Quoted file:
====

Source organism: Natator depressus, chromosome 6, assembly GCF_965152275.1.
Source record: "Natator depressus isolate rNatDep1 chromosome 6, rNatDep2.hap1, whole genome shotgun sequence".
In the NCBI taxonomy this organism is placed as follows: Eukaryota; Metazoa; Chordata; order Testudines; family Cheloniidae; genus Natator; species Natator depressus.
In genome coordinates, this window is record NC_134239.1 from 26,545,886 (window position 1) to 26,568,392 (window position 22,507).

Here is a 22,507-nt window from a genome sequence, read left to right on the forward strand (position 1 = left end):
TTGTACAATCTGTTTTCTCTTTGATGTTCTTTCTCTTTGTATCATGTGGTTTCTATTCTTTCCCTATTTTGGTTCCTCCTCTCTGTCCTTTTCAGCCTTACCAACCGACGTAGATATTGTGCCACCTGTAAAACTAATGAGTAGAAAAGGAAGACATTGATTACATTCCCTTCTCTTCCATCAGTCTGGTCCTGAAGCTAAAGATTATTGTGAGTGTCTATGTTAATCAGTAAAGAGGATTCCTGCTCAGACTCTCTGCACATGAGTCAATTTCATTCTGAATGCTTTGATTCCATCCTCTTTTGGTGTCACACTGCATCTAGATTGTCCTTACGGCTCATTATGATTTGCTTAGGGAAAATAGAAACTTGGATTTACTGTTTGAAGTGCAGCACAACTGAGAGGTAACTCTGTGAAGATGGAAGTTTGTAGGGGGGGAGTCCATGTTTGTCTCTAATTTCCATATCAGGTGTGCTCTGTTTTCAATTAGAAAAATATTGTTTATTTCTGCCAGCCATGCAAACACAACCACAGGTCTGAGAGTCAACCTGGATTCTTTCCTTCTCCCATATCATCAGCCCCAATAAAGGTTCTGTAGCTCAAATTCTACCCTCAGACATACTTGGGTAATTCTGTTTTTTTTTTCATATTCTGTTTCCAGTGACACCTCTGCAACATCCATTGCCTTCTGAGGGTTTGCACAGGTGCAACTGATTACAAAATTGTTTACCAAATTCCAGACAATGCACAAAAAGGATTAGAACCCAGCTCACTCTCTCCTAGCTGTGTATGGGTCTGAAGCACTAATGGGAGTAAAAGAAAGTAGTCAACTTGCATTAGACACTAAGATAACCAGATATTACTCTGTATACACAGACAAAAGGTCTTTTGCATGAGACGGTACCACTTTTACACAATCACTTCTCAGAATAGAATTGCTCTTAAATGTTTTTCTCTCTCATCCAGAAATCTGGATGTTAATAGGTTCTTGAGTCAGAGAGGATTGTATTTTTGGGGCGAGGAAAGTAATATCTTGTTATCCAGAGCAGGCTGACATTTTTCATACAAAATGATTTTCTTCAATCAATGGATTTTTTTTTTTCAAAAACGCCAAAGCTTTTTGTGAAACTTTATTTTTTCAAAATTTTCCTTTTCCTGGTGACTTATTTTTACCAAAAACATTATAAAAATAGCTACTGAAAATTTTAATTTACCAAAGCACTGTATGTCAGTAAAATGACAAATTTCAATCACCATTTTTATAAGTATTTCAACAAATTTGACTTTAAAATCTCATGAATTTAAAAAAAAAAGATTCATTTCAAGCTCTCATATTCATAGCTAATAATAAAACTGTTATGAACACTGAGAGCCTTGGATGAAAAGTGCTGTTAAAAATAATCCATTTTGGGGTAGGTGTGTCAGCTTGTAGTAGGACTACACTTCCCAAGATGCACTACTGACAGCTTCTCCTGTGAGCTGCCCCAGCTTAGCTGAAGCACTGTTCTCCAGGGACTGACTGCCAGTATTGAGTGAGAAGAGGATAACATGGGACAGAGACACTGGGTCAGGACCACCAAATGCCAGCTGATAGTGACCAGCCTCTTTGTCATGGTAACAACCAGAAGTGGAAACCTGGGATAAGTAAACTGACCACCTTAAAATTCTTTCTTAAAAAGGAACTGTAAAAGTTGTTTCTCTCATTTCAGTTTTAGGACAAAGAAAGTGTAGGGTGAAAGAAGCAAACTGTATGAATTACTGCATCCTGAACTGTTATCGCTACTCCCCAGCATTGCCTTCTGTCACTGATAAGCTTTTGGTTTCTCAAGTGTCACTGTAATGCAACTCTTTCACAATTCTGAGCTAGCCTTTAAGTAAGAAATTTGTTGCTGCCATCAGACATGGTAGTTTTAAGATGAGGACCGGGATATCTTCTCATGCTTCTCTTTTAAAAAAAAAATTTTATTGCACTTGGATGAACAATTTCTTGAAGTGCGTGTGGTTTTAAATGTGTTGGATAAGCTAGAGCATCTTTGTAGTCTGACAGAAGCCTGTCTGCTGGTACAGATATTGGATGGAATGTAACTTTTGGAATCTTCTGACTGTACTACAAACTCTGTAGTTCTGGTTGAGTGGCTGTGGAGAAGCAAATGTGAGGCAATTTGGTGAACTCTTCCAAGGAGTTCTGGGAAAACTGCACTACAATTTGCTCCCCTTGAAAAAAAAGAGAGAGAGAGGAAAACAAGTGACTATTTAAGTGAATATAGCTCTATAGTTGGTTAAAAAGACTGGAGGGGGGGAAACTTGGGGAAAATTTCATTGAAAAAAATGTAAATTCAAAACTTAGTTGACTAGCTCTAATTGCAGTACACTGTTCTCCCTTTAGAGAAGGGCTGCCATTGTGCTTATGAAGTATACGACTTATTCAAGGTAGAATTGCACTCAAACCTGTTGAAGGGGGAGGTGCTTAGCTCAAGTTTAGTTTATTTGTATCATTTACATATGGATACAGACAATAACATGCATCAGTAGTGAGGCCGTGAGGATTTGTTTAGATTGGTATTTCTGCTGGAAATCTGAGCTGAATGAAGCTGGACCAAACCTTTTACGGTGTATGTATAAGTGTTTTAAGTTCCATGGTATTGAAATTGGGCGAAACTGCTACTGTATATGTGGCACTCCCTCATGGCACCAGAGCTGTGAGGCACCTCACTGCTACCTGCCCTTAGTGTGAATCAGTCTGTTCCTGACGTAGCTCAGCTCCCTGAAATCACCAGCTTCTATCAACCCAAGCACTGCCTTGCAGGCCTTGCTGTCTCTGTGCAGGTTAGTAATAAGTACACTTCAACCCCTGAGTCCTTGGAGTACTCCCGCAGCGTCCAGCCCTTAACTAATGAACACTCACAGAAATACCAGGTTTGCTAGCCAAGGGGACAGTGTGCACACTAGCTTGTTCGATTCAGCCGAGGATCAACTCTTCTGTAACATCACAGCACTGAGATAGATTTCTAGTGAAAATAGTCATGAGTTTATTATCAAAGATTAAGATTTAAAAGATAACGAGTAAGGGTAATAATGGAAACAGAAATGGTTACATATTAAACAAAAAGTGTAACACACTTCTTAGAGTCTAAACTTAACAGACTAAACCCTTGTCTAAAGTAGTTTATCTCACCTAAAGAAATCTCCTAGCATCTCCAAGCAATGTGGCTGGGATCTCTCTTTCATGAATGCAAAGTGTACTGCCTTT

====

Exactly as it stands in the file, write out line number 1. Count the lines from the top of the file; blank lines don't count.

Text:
Source organism: Natator depressus, chromosome 6, assembly GCF_965152275.1.